Lent – Day 44

It Isn’t Me, Is It?!

last-supperWe’re approaching the climax of Holy Week and the story becomes more and more familiar. But please continue to take the time to read it, and to reflect on it. What do you notice for the first time when you read it? You are different now then when you heard it last year. What takes on new meaning for you now? I’ve used The Message version below to help tell the story in different language than you might be used to. I’ve added some reflections – but the story really tells itself:

After sunset, he and the Twelve were sitting around the table. During the meal, he said, “I have something hard but important to say to you: One of you is going to hand me over to the conspirators.”  They were stunned, and then began to ask, one after another, “It isn’t me, is it, Master?” Jesus answered, “The one who hands me over is someone I eat with daily, one who passes me food at the table. In one sense the Son of Man is entering into a way of treachery well-marked by the Scriptures—no surprises here. In another sense that man who turns him in, turns traitor to the Son of Man—better never to have been born than do this!” Then Judas, already turned traitor, said, “It isn’t me, is it, Rabbi?” Jesus said, “Don’t play games with me, Judas.” – Matthew 26:20-25 MSG

Jesus had shared this Passover meal with his disciples, his good friends. They’ve lived together, served together, walked for miles together, seen miraculous things together, for three years. For Jews this meal was hugely significant each year – but for Jesus this was to be His final meal with His friends. What an occasion. What must He have been feeling?

Then He reveals that one of them, one of His friends, will betray Him. He’s known all along (how could He not know?) but somehow it doesn’t take away the bitterness for Him. One of His closest friends who’d just shared this special meal and significant occasion together, was already working out how & when would be best to betray Him. That must’ve rubbed salt in the wound for Jesus. Like having a drink with your best mate down the pub immediately before going off and sleeping with his girlfriend. As if being betrayed isn’t bad enough – for the friend to pretend that all is well immediately before, somehow makes it worse. Judas is revealed as the betrayer – it was subtle, but Jesus & Judas knew.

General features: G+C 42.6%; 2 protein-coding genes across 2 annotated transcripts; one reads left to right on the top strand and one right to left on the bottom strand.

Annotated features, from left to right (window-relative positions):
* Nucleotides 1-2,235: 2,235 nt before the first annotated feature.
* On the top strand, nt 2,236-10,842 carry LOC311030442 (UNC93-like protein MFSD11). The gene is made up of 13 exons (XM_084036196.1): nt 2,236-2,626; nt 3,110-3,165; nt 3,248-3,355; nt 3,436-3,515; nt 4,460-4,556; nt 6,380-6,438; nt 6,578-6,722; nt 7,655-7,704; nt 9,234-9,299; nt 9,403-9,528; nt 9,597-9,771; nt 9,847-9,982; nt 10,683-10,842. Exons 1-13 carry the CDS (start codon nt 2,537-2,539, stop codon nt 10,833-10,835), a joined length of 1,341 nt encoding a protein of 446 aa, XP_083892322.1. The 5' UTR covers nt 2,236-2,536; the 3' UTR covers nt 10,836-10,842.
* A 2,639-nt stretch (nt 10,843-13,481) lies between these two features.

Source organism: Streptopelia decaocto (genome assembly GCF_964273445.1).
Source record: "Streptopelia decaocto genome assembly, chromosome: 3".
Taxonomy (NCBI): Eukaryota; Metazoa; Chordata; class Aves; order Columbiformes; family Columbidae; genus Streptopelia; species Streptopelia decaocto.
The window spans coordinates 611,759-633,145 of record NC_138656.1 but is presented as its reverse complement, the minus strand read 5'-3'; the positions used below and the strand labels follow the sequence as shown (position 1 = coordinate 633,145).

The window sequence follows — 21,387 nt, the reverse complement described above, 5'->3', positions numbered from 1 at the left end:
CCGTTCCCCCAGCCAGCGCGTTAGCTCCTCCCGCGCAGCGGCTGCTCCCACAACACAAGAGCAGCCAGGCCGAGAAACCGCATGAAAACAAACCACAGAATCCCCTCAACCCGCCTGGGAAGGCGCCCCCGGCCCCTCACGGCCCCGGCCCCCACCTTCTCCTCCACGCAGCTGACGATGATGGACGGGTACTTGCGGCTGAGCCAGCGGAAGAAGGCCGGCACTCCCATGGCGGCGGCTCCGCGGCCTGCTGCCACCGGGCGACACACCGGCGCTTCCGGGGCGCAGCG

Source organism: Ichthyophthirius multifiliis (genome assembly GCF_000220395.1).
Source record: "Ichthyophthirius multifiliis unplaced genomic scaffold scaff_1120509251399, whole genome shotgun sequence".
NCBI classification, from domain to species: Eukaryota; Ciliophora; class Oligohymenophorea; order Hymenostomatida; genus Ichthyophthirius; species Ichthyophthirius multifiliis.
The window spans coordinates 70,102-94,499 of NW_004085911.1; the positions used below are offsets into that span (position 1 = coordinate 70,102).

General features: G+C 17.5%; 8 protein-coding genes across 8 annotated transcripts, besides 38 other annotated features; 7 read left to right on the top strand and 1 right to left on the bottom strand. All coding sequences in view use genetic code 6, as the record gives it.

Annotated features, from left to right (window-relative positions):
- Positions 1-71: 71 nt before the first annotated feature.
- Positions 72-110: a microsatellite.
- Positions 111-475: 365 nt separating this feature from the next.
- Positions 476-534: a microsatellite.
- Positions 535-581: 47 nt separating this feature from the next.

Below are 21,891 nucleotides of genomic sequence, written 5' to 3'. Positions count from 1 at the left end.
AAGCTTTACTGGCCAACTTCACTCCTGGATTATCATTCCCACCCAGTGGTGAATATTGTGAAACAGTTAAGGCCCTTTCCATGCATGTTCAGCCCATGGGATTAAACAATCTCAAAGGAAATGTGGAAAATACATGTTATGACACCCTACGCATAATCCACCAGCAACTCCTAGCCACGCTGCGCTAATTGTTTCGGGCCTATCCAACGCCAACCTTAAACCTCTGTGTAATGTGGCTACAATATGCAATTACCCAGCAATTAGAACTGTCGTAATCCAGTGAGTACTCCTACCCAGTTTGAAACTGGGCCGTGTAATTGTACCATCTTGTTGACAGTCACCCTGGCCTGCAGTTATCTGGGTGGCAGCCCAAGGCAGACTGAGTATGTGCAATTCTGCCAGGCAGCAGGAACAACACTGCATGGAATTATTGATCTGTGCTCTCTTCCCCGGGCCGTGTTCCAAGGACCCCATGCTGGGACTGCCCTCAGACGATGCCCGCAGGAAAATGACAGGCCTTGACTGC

During the meal, Jesus took and blessed the bread, broke it, and gave it to his disciples: Take, eat. This is my body. Taking the cup and thanking God, he gave it to them: Drink this, all of you. This is my blood, God’s new covenant poured out for many people for the forgiveness of sins. “I’ll not be drinking wine from this cup again until that new day when I’ll drink with you in the kingdom of my Father.” They sang a hymn and went directly to Mount Olives. – Matthew 26:26-30 MSG

Jesus took some of the elements of the Passover meal, something the disciples knew and understood well, and transformed them into something else. The symbolism of these elements stretches back hundreds of years. This meal and the event it remembered, always pointed toward the events of Holy week – even though the Jews didn’t understand it at the time. And now Jesus has taken the meal the disciples thought they knew, and given the symbols even deeper meaning – and they just don’t get it. What is He talking about: the bread is His body which is broken, and the wine is His blood which is poured out for many for the forgiveness of sins. It is not until the next day, when they see Jesus’ body broken on the cross and His blood pouring out as He dies, that they understand.

Then Jesus told them, “Before the night’s over, you’re going to fall to pieces because of what happens to me. There is a Scripture that says, I’ll strike the shepherd; helter-skelter the sheep will be scattered. But after I am raised up, I, your Shepherd, will go ahead of you, leading the way to Galilee.” Peter broke in, “Even if everyone else falls to pieces on account of you, I won’t.” “Don’t be so sure,” Jesus said. “This very night, before the rooster crows up the dawn, you will deny me three times.” Peter protested, “Even if I had to die with you, I would never deny you.” All the others said the same thing. Then Jesus went with them to a garden called Gethsemane and told his disciples, “Stay here while I go over there and pray.” Taking along Peter and the two sons of Zebedee, he plunged into an agonizing sorrow. Then he said, “This sorrow is crushing my life out. Stay here and keep vigil with me.” Going a little ahead, he fell on his face, praying, “My Father, if there is any way, get me out of this. But please, not what I want. You, what do you want?” – Matthew 26:31-39 MSG [emphasis added]

Reflect:
– have you ever denied that you ‘know Jesus’?
– how many times have you prayed ‘but not what I want, what do you want’?

last-supper

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